- The University of Texas is leading the nation's schools in enrolling students from in-state, with Texas residents comprising more than 88% of its incoming first-year student class in 2016, according to Washington Post's analysis of 2016 federal data. The number is partially driven by a Texas law requiring the institution to automatically admit students who finish in the top 6% of their graduating classes, according to the Texas Tribune.
- UT officials have taken issue with the law in recent years, with University of Texas System Chancellor William McRaven saying to the Texas Tribune last year "we see a little bit of a brain drain from some of our high school candidates who decide to go elsewhere," as high-achieving students falling just outside of the threshold, particularly at more competitive high schools, could opt to attend college out of the state.
- Texas lawmakers have endorsed the plan as a diversity-building initiative; for example, in 2016, the number of Hispanic students admitted via automatic admission was much greater than those admitted outside the law, though others would contend out-of-state students can also diversify campuses and bring in needed tuition dollars.
Applications to the University of Texas system have grown steadily, with the University of Texas-Austin reporting last year that the number had risen from 38,000 in 2013 to more than 51,000 in 2017, which is consistent with growth trends in the state overall. Subsequently, the institution had to lower the acceptance value from the top 7% of the class to the top 6%.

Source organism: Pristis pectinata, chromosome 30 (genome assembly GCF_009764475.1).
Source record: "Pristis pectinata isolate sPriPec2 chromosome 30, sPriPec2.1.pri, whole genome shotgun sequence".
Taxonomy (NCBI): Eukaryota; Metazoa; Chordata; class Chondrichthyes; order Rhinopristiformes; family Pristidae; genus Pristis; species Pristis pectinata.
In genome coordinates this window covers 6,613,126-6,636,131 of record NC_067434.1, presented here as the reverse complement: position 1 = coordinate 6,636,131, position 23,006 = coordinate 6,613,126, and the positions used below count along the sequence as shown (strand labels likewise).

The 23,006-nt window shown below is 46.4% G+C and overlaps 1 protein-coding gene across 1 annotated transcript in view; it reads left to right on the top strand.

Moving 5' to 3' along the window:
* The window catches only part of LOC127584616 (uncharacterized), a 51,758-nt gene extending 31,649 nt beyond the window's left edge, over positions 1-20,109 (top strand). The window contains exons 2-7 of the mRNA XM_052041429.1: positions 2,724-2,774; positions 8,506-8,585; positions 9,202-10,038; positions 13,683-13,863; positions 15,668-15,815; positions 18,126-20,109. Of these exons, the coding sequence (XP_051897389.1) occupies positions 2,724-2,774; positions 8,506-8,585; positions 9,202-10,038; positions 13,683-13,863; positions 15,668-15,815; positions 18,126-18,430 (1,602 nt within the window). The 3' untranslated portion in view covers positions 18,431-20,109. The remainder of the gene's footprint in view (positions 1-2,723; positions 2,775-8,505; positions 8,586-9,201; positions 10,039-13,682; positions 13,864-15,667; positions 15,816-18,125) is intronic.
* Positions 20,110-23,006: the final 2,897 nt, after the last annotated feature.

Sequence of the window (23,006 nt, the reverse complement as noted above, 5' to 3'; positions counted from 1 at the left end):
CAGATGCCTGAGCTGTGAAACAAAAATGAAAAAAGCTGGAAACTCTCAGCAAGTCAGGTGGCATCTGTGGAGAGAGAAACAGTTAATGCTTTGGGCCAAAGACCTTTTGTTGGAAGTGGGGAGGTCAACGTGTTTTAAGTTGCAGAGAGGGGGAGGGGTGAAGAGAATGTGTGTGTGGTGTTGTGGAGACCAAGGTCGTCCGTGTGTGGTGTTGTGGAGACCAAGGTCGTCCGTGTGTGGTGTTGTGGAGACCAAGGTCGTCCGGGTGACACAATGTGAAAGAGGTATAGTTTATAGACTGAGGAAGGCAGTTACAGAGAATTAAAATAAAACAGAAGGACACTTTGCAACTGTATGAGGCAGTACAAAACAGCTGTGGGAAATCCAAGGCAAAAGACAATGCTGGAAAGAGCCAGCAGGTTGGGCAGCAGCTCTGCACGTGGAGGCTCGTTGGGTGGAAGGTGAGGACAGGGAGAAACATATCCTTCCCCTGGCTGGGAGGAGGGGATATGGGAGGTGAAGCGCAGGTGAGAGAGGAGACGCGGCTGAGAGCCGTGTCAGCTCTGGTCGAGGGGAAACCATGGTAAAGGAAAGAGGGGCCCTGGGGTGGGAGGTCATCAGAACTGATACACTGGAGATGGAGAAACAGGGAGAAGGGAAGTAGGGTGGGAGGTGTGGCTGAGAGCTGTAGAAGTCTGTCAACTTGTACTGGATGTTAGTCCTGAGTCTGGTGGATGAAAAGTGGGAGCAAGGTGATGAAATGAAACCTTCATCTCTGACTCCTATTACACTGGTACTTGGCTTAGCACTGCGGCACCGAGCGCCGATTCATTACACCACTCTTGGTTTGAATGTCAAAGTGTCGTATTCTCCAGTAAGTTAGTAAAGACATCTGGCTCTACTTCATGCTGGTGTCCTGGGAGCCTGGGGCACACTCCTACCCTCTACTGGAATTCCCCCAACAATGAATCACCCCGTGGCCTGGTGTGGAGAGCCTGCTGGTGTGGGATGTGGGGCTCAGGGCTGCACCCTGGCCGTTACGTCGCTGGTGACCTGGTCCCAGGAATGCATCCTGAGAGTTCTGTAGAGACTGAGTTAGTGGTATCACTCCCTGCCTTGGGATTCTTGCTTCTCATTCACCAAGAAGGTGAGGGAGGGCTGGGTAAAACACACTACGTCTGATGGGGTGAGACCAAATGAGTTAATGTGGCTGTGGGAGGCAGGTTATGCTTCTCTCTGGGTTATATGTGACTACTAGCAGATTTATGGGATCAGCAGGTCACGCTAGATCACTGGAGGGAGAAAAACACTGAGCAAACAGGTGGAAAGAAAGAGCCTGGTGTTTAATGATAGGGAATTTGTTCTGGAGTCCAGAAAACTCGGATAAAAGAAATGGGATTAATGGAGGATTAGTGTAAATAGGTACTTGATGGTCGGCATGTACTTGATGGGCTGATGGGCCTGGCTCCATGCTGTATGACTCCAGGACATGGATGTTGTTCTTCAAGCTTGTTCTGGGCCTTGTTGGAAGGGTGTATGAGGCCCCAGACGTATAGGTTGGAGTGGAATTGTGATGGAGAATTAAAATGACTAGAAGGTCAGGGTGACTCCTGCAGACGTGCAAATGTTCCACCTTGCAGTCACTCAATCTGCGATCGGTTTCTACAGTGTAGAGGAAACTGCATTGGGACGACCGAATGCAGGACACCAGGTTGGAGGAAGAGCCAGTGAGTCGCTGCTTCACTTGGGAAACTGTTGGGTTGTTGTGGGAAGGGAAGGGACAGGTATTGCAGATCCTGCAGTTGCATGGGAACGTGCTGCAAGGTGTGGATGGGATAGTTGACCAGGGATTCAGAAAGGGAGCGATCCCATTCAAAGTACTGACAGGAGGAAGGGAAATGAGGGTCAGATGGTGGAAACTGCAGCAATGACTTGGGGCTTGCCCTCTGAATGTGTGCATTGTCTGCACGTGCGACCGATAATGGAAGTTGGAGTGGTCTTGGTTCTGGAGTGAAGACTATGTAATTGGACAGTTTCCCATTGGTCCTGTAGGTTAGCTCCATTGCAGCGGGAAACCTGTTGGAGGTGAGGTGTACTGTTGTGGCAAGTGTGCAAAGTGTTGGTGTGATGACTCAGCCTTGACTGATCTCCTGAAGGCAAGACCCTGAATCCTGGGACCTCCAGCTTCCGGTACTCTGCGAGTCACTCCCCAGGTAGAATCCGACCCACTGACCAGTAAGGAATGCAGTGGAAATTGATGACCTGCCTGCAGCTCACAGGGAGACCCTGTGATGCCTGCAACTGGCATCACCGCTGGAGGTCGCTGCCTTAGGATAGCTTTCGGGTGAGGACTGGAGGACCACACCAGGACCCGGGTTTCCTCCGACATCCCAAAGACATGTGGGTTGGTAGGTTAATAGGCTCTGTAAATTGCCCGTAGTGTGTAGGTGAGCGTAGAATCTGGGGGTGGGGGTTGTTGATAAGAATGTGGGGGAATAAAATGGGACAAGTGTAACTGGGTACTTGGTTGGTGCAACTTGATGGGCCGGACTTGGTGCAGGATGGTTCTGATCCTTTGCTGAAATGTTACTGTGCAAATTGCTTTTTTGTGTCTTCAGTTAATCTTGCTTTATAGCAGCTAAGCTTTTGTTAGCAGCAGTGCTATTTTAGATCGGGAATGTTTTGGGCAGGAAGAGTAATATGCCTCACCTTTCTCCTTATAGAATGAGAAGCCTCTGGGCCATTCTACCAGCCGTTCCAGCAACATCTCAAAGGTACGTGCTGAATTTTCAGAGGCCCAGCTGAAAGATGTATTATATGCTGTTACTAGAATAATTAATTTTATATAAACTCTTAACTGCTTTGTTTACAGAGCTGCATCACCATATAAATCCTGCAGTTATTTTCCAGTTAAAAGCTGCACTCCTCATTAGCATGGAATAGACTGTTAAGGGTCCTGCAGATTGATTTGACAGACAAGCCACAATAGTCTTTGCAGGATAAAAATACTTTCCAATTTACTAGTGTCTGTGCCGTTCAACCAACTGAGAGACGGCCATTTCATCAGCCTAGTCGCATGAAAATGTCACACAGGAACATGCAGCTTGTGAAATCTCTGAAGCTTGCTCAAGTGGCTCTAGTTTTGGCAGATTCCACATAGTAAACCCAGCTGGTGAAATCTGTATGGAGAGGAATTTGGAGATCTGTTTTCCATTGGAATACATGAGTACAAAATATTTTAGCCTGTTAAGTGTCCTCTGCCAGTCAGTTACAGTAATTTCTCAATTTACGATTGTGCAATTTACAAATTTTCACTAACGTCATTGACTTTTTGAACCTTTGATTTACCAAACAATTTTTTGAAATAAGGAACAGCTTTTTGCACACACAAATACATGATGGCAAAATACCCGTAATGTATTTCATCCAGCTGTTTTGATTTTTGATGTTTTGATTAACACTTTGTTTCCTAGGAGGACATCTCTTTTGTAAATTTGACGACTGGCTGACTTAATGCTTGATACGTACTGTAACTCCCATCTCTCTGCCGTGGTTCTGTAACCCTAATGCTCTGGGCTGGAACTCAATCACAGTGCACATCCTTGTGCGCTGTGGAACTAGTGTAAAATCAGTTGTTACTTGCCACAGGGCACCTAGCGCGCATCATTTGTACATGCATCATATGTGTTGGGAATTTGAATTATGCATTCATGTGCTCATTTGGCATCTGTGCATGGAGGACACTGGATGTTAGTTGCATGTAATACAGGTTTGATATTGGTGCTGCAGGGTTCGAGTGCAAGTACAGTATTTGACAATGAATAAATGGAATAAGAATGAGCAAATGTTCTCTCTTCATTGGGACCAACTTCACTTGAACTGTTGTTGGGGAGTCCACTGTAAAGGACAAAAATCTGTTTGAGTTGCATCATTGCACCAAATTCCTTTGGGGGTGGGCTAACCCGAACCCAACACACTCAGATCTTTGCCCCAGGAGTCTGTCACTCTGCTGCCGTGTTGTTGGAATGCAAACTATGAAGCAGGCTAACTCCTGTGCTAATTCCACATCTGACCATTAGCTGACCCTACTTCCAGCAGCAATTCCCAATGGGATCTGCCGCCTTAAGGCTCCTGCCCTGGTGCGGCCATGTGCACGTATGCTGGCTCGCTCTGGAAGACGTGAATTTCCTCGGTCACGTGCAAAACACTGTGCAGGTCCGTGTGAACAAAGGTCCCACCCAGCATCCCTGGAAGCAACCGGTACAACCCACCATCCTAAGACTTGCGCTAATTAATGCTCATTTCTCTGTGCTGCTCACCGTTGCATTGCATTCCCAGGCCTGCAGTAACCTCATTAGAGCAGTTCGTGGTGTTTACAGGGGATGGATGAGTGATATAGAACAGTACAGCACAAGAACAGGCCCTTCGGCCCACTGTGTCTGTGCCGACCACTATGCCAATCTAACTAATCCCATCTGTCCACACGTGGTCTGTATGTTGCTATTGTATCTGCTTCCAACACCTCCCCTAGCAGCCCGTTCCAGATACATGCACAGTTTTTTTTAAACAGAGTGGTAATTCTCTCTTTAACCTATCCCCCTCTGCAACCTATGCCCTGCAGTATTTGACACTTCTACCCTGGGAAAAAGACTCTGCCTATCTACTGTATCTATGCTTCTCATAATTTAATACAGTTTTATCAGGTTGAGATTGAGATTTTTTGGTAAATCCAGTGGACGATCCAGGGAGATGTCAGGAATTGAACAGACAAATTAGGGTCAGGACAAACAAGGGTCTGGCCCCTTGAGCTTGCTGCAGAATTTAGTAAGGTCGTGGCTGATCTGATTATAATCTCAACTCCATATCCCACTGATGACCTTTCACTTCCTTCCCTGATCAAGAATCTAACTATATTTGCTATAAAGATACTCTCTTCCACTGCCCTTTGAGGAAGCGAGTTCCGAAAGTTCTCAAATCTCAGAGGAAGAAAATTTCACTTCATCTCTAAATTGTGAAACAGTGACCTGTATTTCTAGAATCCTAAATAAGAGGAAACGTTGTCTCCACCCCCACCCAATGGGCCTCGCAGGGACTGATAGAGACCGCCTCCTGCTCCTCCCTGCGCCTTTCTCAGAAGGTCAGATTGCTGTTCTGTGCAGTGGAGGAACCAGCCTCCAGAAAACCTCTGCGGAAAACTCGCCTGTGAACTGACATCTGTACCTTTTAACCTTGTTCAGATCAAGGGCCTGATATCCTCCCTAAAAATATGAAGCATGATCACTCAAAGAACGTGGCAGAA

There's no better recruitment pitch to a college student than automatic admission, and with this program, Texas has shown that high-achieving students can be engaged to enroll in state schools. But other schools are struggling with lawmakers on the business practice of awarding more admits to out-of-state students than in-state students. California legislators, in recent years, considered tying appropriations to in-state enrollment trends after parents in the state complained their tax dollars were going to fund education for more out-of-state students than in-state, which some system leaders rejected as a secondary level of budget cuts that forced higher ed to increase out-of-state enrollment in the first place.
Also at issue is the increasing demand for large flagship institutions to increase their student body diversity by race and socioeconomic status indicators. This requires very specific initiatives to not only engage high-achieving minority students but to also help them acclimate to campus climates and to persist regardless of the quality of education they received in their high school districts. For its part, the Texas plans seeks to mitigate this by automatically accepting top students from every school in the state, which levels the playing field a little more, controlling for disparities between schools.
These pressures almost demand institutions to consider strategic alignment with school districts to help oversee the secondary school product and to strengthen the capacity of the students they will likely target every year. Partnerships like a recent proposal for Ball State University to take over a proximate school district are outside of the norm for now but could be a real example of how colleges can eventually reduce costs, guarantee opportunities for state citizens, and shape the future of regional workforces.